Going inwards + Summer Break

 Photo by Jakob Owens, UNSPLASH

Photo by Jakob Owens, UNSPLASH

Last week, I didn't post a weekly blog here, because I had caught a Summer cold that made me slow and low. Yet, unexpectedly both the sluggishness and some days of anxiety, turned out to be a gateway to deep realizations, and while I'm still not fully restored, I'm feeling a whole new level of power rise in me. It reminded me that I usually get sick when I need to process something, and don't feel I have the "right" to do it when I "should" be working. Old conditioning dies hard.

The power of doing nothing

We all need time to go inwards. A Swedish Physics Professor, Bodil Jönsson, wrote a book about time, where she popularized a word which in Swedish is called "ställtid", meaning the time it takes to get things in order, also internally. I would  translate "ställtid to "re-configuration time". It also reminds me of a Polish cartoon I watched as a kid, which was called Professor Balthazar. Balthazar was a kind and crazy looking inventor who had a giant machine into which he put his ideas. The machine was very slow, processing, processing, processing until suddenly, the machine created an elixir in a tube, based on those ideas. What made the cartoon so exciting was that waiting time, a necessary gap of seeming nothingness, where true magic happened.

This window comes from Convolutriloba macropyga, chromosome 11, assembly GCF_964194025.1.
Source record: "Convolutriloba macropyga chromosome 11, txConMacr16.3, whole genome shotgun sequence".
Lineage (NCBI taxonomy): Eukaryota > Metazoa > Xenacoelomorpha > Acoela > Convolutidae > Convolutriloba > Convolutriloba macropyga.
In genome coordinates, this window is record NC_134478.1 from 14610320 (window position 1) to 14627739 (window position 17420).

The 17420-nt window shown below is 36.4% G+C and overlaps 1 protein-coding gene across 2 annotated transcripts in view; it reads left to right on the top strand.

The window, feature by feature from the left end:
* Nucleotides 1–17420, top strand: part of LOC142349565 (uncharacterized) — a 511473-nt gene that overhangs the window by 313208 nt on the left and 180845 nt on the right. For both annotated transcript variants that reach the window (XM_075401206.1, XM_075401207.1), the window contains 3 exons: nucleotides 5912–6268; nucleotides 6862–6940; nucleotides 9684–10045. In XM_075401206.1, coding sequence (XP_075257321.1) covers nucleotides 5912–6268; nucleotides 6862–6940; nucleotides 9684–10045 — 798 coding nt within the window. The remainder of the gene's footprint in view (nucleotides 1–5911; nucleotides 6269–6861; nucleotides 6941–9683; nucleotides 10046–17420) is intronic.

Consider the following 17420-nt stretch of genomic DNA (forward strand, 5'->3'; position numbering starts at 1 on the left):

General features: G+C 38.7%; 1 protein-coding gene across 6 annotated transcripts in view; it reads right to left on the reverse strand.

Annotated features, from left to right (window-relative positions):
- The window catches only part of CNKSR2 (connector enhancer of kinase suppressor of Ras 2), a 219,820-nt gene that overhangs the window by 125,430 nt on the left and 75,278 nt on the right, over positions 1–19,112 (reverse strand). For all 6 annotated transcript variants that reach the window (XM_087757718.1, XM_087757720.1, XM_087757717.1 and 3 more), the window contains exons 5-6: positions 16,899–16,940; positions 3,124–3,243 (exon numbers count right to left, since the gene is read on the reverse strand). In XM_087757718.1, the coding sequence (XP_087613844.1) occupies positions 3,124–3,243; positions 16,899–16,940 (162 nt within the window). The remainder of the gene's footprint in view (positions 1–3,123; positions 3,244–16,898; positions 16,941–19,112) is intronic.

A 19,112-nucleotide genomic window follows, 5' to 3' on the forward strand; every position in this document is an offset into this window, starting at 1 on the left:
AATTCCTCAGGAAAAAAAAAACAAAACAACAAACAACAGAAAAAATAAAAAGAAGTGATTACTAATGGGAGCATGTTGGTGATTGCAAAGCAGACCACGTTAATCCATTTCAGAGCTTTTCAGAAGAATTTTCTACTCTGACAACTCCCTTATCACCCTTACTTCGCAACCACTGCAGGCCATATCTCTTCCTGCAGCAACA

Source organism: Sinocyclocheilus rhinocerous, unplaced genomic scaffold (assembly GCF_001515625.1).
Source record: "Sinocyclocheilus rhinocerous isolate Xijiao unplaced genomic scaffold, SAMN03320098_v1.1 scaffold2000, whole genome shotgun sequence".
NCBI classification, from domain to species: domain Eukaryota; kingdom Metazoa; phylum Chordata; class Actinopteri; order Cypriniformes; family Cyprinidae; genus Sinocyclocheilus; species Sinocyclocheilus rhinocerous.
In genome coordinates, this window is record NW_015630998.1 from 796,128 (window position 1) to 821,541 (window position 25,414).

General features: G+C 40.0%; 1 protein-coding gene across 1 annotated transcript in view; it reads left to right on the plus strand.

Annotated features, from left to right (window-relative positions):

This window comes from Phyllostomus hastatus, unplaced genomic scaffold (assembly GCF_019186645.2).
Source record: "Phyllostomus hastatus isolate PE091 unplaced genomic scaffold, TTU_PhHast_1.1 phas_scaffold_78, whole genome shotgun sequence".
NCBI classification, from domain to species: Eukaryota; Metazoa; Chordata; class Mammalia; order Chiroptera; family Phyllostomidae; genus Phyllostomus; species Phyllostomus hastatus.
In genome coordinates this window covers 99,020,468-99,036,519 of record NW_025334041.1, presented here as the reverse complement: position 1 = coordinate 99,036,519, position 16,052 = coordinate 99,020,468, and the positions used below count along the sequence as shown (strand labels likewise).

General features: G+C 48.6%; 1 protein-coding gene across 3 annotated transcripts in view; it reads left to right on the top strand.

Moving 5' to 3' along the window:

Going deep and becoming inner-directed